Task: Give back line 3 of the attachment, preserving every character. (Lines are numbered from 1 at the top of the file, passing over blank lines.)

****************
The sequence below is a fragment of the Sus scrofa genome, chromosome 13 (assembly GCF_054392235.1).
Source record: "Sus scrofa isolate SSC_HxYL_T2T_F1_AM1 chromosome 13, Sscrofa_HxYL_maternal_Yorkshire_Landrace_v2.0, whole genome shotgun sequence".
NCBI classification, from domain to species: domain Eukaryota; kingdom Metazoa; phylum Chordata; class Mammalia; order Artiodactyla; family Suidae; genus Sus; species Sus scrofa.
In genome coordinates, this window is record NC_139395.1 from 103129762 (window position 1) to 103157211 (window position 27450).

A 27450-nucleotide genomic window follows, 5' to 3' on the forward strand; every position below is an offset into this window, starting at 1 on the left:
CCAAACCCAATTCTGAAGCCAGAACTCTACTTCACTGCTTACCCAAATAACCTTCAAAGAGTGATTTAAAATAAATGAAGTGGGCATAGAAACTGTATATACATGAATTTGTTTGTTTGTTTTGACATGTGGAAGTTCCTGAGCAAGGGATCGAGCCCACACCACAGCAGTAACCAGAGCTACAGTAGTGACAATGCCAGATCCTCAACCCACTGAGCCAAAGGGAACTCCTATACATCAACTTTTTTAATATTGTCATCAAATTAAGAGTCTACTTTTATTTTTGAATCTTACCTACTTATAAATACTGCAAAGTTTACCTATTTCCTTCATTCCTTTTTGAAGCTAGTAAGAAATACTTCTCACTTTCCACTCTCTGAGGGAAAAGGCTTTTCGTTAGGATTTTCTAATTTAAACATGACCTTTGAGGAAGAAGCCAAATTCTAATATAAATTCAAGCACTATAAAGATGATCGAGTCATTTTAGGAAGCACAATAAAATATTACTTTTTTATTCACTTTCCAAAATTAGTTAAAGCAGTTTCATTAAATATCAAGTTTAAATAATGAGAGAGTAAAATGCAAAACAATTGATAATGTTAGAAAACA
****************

NCBI classification, from domain to species: domain Eukaryota; kingdom Metazoa; phylum Chordata; class Mammalia; order Artiodactyla; family Suidae; genus Sus; species Sus scrofa.